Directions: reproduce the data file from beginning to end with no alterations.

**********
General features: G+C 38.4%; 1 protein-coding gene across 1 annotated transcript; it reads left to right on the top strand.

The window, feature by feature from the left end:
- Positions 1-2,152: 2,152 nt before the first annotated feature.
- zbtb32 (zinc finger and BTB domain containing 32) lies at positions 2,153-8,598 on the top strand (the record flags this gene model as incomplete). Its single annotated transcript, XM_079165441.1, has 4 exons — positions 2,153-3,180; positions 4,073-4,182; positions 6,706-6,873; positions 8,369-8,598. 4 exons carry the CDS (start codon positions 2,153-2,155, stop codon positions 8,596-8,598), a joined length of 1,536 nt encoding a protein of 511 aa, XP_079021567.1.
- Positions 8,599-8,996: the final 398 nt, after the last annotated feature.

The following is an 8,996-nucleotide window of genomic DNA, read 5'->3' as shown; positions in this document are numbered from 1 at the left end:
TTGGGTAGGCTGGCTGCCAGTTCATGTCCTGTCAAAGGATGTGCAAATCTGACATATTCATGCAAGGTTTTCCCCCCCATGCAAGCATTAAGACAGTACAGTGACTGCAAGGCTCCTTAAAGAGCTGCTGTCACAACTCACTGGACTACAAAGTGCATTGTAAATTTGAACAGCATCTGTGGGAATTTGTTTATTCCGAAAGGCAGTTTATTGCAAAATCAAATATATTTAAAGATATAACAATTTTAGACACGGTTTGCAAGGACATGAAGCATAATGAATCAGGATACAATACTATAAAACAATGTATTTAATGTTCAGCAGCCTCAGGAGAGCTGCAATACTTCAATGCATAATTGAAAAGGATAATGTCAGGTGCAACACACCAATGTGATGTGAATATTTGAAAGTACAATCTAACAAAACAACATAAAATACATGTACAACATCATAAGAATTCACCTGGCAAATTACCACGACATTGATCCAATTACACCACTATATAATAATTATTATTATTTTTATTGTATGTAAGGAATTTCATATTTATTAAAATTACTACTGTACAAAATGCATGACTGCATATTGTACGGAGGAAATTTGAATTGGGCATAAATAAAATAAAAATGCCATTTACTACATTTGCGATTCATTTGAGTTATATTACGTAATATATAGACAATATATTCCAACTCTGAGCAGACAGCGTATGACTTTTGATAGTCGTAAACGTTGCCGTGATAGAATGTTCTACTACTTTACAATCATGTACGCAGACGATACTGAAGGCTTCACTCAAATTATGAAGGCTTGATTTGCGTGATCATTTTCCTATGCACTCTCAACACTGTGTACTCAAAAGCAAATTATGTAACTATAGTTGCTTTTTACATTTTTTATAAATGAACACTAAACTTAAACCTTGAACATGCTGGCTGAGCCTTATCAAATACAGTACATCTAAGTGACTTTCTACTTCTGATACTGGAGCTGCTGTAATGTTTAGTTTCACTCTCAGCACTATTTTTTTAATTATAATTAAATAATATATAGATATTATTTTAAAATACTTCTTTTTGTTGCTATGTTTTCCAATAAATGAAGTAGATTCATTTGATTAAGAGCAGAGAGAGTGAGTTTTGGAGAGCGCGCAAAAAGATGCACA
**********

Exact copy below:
General features: G+C 38.4%; 1 protein-coding gene across 1 annotated transcript; it reads left to right on the top strand.

The window, feature by feature from the left end:
- Positions 1-2,152: 2,152 nt before the first annotated feature.
- zbtb32 (zinc finger and BTB domain containing 32) lies at positions 2,153-8,598 on the top strand (the record flags this gene model as incomplete). Its single annotated transcript, XM_079165441.1, has 4 exons — positions 2,153-3,180; positions 4,073-4,182; positions 6,706-6,873; positions 8,369-8,598. 4 exons carry the CDS (start codon positions 2,153-2,155, stop codon positions 8,596-8,598), a joined length of 1,536 nt encoding a protein of 511 aa, XP_079021567.1.
- Positions 8,599-8,996: the final 398 nt, after the last annotated feature.

The following is an 8,996-nucleotide window of genomic DNA, read 5'->3' as shown; positions in this document are numbered from 1 at the left end:
TTGGGTAGGCTGGCTGCCAGTTCATGTCCTGTCAAAGGATGTGCAAATCTGACATATTCATGCAAGGTTTTCCCCCCCATGCAAGCATTAAGACAGTACAGTGACTGCAAGGCTCCTTAAAGAGCTGCTGTCACAACTCACTGGACTACAAAGTGCATTGTAAATTTGAACAGCATCTGTGGGAATTTGTTTATTCCGAAAGGCAGTTTATTGCAAAATCAAATATATTTAAAGATATAACAATTTTAGACACGGTTTGCAAGGACATGAAGCATAATGAATCAGGATACAATACTATAAAACAATGTATTTAATGTTCAGCAGCCTCAGGAGAGCTGCAATACTTCAATGCATAATTGAAAAGGATAATGTCAGGTGCAACACACCAATGTGATGTGAATATTTGAAAGTACAATCTAACAAAACAACATAAAATACATGTACAACATCATAAGAATTCACCTGGCAAATTACCACGACATTGATCCAATTACACCACTATATAATAATTATTATTATTTTTATTGTATGTAAGGAATTTCATATTTATTAAAATTACTACTGTACAAAATGCATGACTGCATATTGTACGGAGGAAATTTGAATTGGGCATAAATAAAATAAAAATGCCATTTACTACATTTGCGATTCATTTGAGTTATATTACGTAATATATAGACAATATATTCCAACTCTGAGCAGACAGCGTATGACTTTTGATAGTCGTAAACGTTGCCGTGATAGAATGTTCTACTACTTTACAATCATGTACGCAGACGATACTGAAGGCTTCACTCAAATTATGAAGGCTTGATTTGCGTGATCATTTTCCTATGCACTCTCAACACTGTGTACTCAAAAGCAAATTATGTAACTATAGTTGCTTTTTACATTTTTTATAAATGAACACTAAACTTAAACCTTGAACATGCTGGCTGAGCCTTATCAAATACAGTACATCTAAGTGACTTTCTACTTCTGATACTGGAGCTGCTGTAATGTTTAGTTTCACTCTCAGCACTATTTTTTTAATTATAATTAAATAATATATAGATATTATTTTAAAATACTTCTTTTTGTTGCTATGTTTTCCAATAAATGAAGTAGATTCATTTGATTAAGAGCAGAGAGAGTGAGTTTTGGAGAGCGCGCAAAAAGATGCACA